The Coens have never professed to be “personal” filmmakers, and just a cursory look at their resumes shows their astounding variety and versatility that seems very far removed from their private lives (NO COUNTRY FOR OLD MEN and BURN AFTER READING, the pair’s last two films, could not be any different), but A SERIOUS MAN is clearly an effort on their part to directly deal with their Jewish upbringing.  They lived a middle-class existence in Minnesota and were the sons of Jewish academics, so it does not take a serious flight of fancy to see that A SERIOUS MAN is a personal film.  As a result, what emerges is arguably one of their most thoughtful dramedies: It revels in their impeccable attention to the filmmaking craft, not to mention that it thoroughly captures their offbeat predilection towards bleak, nihilistic humor that stings with a deeply subversive bit.  Beyond that, the film frames its oftentimes-acidic laughs with a touching commentary on the nature of morality, faith, and how difficult it is for some to cling to those values during times when personal calamities begin to suffocate you.  Part of the genius of A SERIOUS MAN is that it takes a late-1960’s Jewish family, presents them at their most ordinary and prosaic, and nonetheless makes them feel eccentrically off-kilter and colorful.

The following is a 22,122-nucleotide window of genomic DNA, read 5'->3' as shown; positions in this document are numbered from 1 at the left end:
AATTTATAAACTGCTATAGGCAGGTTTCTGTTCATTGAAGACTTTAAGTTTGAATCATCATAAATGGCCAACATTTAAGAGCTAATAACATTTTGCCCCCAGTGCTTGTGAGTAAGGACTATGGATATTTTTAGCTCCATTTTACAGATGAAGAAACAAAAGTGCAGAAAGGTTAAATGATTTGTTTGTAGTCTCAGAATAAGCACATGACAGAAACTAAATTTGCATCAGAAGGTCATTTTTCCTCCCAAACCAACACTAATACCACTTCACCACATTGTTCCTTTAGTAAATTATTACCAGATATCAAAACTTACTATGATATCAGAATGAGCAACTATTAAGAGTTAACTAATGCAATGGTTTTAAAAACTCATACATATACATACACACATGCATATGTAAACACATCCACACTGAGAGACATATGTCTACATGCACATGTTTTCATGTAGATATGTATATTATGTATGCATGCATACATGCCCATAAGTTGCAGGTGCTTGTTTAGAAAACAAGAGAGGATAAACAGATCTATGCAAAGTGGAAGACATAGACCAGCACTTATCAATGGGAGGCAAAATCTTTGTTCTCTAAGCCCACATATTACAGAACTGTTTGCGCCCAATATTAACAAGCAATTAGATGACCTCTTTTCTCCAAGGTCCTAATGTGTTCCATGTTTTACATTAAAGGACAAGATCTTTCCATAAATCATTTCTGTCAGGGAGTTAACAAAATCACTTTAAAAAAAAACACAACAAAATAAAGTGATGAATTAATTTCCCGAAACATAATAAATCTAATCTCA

Larry Gropnik (Michael Stuhlbarg, previously an unknown stage actor, and a remarkably assured film actor here) is finding his cozy lifestyle falling into a bottomless abyss by a series of personal problems that seem to be happening to him without provocation.  He’s sees himself as a decent, intelligent, and “serious” academic and family man, but there are forces at play in both his day job and home life that are wreaking havoc over him.  He is up for tenure at his University, but someone has been submitting negative letters to the committee in an effort to discredit him.  The Columbia Record Club continually calls him at his office to look into why he has not paid them in months.  Larry also has recently been the target of an Asian student that is unhappy that he received an F on his last test, not because he failed at every mathematical question, but because he needs a better grade to continue on with his scholarship.  When the discouraged student leaves the professor's office Larry finds an envelope full of money in what appears to be an attempted bribe.